An East Texas Athlete Hopes To Take Home The Gold - - Tyler, Longview, Jacksonville |ETX News

6/23/03 - Dublin, Ireland

An East Texas Athlete Hopes To Take Home The Gold

Clay Roberts and Betsy Dixon Clay Roberts and Betsy Dixon
Opening Ceremony Opening Ceremony
Opening Ceremony Opening Ceremony

An East Texas athlete hopes to take home the gold-- and the experience of a lifetime. Clay Roberts of Golden, Texas is one of 7,000 athletes from around the world competing in the 2003 Special Olympics World Games in Dublin, Ireland. The Special Olympic World Games are being billed as the largest sporting event in the world this year, welcoming athletes with learning disabilities from 160 countries. Among 1,000 athletes from Team USA, Roberts is sure to make East Texas proud.

Roberts, 23-years-old, has been competing in Special Olympics Equestrian events for eleven years. When he’s not on horseback, the Mineola High School graduate is near the sparks of a welding machine. There, he creates Texas-themed lamps and coat racks, and sells them to offset his travel expenses.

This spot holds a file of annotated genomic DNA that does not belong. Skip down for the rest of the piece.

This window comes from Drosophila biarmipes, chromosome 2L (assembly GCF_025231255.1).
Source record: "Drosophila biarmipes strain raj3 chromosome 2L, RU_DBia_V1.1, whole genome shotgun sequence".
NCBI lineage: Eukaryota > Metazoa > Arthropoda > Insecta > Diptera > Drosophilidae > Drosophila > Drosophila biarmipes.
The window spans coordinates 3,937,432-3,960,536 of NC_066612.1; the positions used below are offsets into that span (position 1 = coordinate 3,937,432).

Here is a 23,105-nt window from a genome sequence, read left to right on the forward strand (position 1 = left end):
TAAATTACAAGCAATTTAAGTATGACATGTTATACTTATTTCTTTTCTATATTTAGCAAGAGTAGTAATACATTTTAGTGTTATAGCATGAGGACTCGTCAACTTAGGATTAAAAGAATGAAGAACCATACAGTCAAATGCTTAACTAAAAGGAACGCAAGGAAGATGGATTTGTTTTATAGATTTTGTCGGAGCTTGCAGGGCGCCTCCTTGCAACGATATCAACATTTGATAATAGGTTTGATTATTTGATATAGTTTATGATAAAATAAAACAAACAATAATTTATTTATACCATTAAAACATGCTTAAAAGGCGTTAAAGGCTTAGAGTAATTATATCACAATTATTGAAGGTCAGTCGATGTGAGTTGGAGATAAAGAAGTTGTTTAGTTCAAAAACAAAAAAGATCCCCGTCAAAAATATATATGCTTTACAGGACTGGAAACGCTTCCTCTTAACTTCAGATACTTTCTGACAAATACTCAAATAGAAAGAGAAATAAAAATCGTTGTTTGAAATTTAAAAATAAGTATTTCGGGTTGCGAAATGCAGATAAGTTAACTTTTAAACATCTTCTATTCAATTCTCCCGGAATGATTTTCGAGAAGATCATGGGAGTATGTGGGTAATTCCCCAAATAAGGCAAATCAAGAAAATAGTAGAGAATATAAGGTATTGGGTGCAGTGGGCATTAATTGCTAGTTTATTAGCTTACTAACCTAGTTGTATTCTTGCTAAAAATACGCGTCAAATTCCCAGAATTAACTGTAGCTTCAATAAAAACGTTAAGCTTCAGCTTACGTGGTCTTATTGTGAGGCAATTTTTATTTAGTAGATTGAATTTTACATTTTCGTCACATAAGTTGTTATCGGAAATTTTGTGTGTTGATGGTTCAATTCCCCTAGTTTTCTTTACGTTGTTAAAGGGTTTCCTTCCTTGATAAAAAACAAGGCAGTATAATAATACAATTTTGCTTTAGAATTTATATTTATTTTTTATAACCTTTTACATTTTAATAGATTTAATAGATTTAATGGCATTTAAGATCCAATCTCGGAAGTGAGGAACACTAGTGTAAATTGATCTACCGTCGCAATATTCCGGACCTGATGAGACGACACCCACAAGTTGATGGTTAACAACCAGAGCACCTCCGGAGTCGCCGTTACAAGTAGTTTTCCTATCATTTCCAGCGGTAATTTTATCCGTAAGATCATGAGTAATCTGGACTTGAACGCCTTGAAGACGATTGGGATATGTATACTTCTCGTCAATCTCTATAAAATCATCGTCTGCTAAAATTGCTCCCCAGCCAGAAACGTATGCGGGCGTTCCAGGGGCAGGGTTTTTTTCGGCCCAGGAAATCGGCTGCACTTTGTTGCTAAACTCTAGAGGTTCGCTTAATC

Taking part in the spectacular World Games Opening Ceremony, Roberts paraded into Croke Park Arena in Dublin with Team USA on Saturday, accompanied by stars like Mohammed Ali, John Bon Jovi, and Arnold Schwarzenneger. U2 performed live on stage, and Bono introduced the event’s keynote speaker Nelson Mandela. Mandela congratulated the athletes on overcoming obstacles—that remind us all of our potential for greatness. "My favorite part of the ceremony," Clay says, "was hearing all the people cheer and clap as I walked into the stadium."

Roberts will be competing in three equestrian events throughout the week, including equitation, dressage and trail rides. The Irish have donated horses for the competitors. Clay has been matched with a mare named Dessie. "Riding horses gives me confidence," Clay says. "I can’t wait to compete."

Before traveling to Dublin, Clay and his South Central USA teammates spent a week in Belfast, as part of the Irish host-town program. "I’ve enjoyed meeting new people," Clay says, "especially all the Irish girls." Clay’s coach, Katie Miller, describes him as inquistive, always smiling, and a surrogate brother to all of his female teammates. "I hope he’ll walk away with a medal," Miller says. "But I know he’ll walk away with important life skills—like time management, dealing with stress, and learning how to win and lose." "Most importantly," she adds, "Clay and all the athletes here will take home a sense of achievement, personal dignity and pride."

If you would like to follow Clay's competition just click on this link:

Betsy Dixon reporting from Dublin, Ireland.


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